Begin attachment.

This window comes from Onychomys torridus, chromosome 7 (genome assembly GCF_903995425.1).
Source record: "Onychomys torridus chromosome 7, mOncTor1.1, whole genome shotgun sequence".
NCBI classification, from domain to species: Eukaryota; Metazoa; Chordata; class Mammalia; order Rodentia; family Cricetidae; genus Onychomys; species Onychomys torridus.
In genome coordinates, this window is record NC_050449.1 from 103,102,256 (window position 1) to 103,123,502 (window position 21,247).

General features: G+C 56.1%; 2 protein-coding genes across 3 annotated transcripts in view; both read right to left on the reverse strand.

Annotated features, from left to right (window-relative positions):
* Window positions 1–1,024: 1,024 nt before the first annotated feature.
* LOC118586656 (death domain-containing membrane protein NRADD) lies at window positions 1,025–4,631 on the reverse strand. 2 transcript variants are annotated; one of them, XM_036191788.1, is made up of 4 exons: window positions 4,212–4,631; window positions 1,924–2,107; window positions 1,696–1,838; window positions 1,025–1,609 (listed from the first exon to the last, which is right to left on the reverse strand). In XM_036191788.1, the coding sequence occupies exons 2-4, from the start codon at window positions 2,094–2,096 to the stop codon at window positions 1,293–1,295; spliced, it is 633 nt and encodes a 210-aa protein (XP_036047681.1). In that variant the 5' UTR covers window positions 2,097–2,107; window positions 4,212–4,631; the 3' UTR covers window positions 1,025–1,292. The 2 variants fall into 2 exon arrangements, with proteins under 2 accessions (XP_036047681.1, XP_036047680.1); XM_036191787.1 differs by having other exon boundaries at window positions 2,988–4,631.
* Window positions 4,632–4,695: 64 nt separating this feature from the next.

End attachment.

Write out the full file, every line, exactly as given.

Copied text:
This window comes from Onychomys torridus, chromosome 7 (genome assembly GCF_903995425.1).
Source record: "Onychomys torridus chromosome 7, mOncTor1.1, whole genome shotgun sequence".
NCBI classification, from domain to species: Eukaryota; Metazoa; Chordata; class Mammalia; order Rodentia; family Cricetidae; genus Onychomys; species Onychomys torridus.
In genome coordinates, this window is record NC_050449.1 from 103,102,256 (window position 1) to 103,123,502 (window position 21,247).

General features: G+C 56.1%; 2 protein-coding genes across 3 annotated transcripts in view; both read right to left on the reverse strand.

Annotated features, from left to right (window-relative positions):
* Window positions 1–1,024: 1,024 nt before the first annotated feature.
* LOC118586656 (death domain-containing membrane protein NRADD) lies at window positions 1,025–4,631 on the reverse strand. 2 transcript variants are annotated; one of them, XM_036191788.1, is made up of 4 exons: window positions 4,212–4,631; window positions 1,924–2,107; window positions 1,696–1,838; window positions 1,025–1,609 (listed from the first exon to the last, which is right to left on the reverse strand). In XM_036191788.1, the coding sequence occupies exons 2-4, from the start codon at window positions 2,094–2,096 to the stop codon at window positions 1,293–1,295; spliced, it is 633 nt and encodes a 210-aa protein (XP_036047681.1). In that variant the 5' UTR covers window positions 2,097–2,107; window positions 4,212–4,631; the 3' UTR covers window positions 1,025–1,292. The 2 variants fall into 2 exon arrangements, with proteins under 2 accessions (XP_036047681.1, XP_036047680.1); XM_036191787.1 differs by having other exon boundaries at window positions 2,988–4,631.
* Window positions 4,632–4,695: 64 nt separating this feature from the next.